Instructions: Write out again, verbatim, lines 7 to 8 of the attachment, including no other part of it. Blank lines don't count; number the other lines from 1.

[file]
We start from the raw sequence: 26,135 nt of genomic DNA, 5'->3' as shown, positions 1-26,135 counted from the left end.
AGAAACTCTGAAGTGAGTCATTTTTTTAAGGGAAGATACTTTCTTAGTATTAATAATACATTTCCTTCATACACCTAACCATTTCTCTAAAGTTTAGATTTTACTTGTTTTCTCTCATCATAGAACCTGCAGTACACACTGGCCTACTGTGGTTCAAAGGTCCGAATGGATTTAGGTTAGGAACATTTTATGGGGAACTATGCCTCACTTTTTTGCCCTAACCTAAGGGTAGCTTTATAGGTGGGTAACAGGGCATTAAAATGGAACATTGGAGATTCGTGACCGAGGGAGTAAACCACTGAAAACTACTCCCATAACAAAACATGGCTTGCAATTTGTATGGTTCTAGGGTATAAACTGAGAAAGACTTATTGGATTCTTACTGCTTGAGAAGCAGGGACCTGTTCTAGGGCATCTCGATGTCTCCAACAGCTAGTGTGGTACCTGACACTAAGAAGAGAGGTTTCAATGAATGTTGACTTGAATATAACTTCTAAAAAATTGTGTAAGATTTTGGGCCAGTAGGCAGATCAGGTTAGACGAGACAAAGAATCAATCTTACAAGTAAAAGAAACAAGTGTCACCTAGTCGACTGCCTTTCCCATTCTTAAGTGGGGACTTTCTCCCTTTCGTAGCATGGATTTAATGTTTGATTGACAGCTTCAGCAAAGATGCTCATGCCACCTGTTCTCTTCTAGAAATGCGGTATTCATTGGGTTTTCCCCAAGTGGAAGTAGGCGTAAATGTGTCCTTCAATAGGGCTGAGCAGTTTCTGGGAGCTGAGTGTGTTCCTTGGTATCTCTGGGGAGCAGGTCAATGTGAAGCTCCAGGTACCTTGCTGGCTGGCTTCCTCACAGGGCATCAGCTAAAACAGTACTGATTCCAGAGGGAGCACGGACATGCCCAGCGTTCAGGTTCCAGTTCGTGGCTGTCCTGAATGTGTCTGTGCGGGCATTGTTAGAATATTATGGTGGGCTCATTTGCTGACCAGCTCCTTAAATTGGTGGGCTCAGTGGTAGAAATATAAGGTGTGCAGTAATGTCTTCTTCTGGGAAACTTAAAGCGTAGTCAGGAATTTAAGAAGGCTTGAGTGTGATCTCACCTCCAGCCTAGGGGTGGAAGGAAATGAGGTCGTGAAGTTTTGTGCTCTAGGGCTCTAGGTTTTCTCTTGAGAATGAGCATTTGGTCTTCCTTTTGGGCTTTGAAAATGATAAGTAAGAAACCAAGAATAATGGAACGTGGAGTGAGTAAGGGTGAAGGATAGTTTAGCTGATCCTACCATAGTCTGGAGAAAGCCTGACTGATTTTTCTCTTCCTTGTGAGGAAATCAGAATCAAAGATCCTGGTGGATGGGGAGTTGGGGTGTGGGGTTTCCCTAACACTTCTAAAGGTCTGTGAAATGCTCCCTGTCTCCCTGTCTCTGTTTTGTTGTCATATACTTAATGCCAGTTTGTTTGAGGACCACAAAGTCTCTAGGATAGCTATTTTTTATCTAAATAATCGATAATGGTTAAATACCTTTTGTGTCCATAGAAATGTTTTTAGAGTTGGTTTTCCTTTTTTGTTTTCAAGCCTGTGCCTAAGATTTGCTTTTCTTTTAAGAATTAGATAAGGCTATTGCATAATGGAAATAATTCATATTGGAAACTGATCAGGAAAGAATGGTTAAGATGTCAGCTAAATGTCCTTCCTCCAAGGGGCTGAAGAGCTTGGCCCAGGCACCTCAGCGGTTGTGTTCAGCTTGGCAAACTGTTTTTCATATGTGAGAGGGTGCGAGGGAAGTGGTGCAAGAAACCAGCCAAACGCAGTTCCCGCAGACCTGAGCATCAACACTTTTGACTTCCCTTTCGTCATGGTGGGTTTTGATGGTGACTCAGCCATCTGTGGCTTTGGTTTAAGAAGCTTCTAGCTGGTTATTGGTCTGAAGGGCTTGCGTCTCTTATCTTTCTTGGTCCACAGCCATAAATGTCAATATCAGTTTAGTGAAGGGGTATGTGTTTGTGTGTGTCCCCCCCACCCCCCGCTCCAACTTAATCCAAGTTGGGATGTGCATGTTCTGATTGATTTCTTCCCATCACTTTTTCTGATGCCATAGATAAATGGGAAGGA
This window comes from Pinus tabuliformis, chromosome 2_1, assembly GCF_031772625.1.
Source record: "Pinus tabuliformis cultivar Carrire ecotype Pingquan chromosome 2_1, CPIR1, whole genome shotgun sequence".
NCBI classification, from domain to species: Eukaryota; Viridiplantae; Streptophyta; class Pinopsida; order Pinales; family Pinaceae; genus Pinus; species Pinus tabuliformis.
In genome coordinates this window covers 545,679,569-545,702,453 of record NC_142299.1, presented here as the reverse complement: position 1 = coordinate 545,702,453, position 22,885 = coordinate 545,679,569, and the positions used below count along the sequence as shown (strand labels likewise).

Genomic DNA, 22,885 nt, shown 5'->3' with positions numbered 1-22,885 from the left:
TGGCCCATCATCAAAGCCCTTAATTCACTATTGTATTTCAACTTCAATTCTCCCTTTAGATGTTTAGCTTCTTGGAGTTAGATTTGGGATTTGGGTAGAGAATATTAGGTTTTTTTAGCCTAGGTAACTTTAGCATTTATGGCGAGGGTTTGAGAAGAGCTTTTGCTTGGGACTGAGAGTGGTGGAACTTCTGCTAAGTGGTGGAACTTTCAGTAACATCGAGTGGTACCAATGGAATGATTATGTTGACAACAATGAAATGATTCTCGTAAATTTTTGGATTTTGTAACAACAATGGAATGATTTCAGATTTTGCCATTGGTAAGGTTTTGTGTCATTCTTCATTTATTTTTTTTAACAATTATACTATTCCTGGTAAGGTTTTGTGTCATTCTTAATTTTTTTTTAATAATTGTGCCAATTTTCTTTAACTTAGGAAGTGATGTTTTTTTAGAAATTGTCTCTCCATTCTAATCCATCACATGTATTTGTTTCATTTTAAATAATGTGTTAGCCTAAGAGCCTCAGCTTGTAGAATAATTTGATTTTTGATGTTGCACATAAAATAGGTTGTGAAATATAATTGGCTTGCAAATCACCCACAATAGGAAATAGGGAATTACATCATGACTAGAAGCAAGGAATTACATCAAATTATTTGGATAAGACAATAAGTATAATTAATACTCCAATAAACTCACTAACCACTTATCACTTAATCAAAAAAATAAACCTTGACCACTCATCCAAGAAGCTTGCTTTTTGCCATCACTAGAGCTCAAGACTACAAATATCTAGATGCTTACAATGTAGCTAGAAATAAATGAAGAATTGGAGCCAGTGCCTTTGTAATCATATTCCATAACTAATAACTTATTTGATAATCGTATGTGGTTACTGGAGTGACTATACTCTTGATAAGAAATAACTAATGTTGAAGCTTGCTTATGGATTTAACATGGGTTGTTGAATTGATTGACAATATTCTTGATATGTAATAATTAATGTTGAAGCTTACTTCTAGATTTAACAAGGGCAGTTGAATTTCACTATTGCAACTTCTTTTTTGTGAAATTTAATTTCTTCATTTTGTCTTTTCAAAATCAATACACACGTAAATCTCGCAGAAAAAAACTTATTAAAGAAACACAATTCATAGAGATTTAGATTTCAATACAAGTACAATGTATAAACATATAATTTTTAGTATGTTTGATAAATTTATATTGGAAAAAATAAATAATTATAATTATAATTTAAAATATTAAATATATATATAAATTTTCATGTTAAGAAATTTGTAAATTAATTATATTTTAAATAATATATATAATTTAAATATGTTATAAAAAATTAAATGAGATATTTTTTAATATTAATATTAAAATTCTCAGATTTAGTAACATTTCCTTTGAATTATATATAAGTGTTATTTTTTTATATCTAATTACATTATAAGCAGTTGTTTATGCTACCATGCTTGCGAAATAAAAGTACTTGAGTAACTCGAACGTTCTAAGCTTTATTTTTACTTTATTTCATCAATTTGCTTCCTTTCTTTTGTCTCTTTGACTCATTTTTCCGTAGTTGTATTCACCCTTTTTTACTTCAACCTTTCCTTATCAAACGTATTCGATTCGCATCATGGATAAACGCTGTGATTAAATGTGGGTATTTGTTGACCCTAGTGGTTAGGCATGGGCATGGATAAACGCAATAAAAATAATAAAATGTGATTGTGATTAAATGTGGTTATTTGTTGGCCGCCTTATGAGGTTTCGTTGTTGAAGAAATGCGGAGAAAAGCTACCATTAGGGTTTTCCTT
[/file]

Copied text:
Genomic DNA, 22,885 nt, shown 5'->3' with positions numbered 1-22,885 from the left:
TGGCCCATCATCAAAGCCCTTAATTCACTATTGTATTTCAACTTCAATTCTCCCTTTAGATGTTTAGCTTCTTGGAGTTAGATTTGGGATTTGGGTAGAGAATATTAGGTTTTTTTAGCCTAGGTAACTTTAGCATTTATGGCGAGGGTTTGAGAAGAGCTTTTGCTTGGGACTGAGAGTGGTGGAACTTCTGCTAAGTGGTGGAACTTTCAGTAACATCGAGTGGTACCAATGGAATGATTATGTTGACAACAATGAAATGATTCTCGTAAATTTTTGGATTTTGTAACAACAATGGAATGATTTCAGATTTTGCCATTGGTAAGGTTTTGTGTCATTCTTCATTTATTTTTTTTAACAATTATACTATTCCTGGTAAGGTTTTGTGTCATTCTTAATTTTTTTTTAATAATTGTGCCAATTTTCTTTAACTTAGGAAGTGATGTTTTTTTAGAAATTGTCTCTCCATTCTAATCCATCACATGTATTTGTTTCATTTTAAATAATGTGTTAGCCTAAGAGCCTCAGCTTGTAGAATAATTTGATTTTTGATGTTGCACATAAAATAGGTTGTGAAATATAATTGGCTTGCAAATCACCCACAATAGGAAATAGGGAATTACATCATGACTAGAAGCAAGGAATTACATCAAATTATTTGGATAAGACAATAAGTATAATTAATACTCCAATAAACTCACTAACCACTTATCACTTAATCAAAAAAATAAACCTTGACCACTCATCCAAGAAGCTTGCTTTTTGCCATCACTAGAGCTCAAGACTACAAATATCTAGATGCTTACAATGTAGCTAGAAATAAATGAAGAATTGGAGCCAGTGCCTTTGTAATCATATTCCATAACTAATAACTTATTTGATAATCGTATGTGGTTACTGGAGTGACTATACTCTTGATAAGAAATAACTAATGTTGAAGCTTGCTTATGGATTTAACATGGGTTGTTGAATTGATTGACAATATTCTTGATATGTAATAATTAATGTTGAAGCTTACTTCTAGATTTAACAAGGGCAGTTGAATTTCACTATTGCAACTTCTTTTTTGTGAAATTTAATTTCTTCATTTTGTCTTTTCAAAATCAATACACACGTAAATCTCGCAGAAAAAAACTTATTAAAGAAACACAATTCATAGAGATTTAGATTTCAATACAAGTACAATGTATAAACATATAATTTTTAGTATGTTTGATAAATTTATATTGGAAAAAATAAATAATTATAATTATAATTTAAAATATTAAATATATATATAAATTTTCATGTTAAGAAATTTGTAAATTAATTATATTTTAAATAATATATATAATTTAAATATGTTATAAAAAATTAAATGAGATATTTTTTAATATTAATATTAAAATTCTCAGATTTAGTAACATTTCCTTTGAATTATATATAAGTGTTATTTTTTTATATCTAATTACATTATAAGCAGTTGTTTATGCTACCATGCTTGCGAAATAAAAGTACTTGAGTAACTCGAACGTTCTAAGCTTTATTTTTACTTTATTTCATCAATTTGCTTCCTTTCTTTTGTCTCTTTGACTCATTTTTCCGTAGTTGTATTCACCCTTTTTTACTTCAACCTTTCCTTATCAAACGTATTCGATTCGCATCATGGATAAACGCTGTGATTAAATGTGGGTATTTGTTGACCCTAGTGGTTAGGCATGGGCATGGATAAACGCAATAAAAATAATAAAATGTGATTGTGATTAAATGTGGTTATTTGTTGGCCGCCTTATGAGGTTTCGTTGTTGAAGAAATGCGGAGAAAAGCTACCATTAGGGTTTTCCTT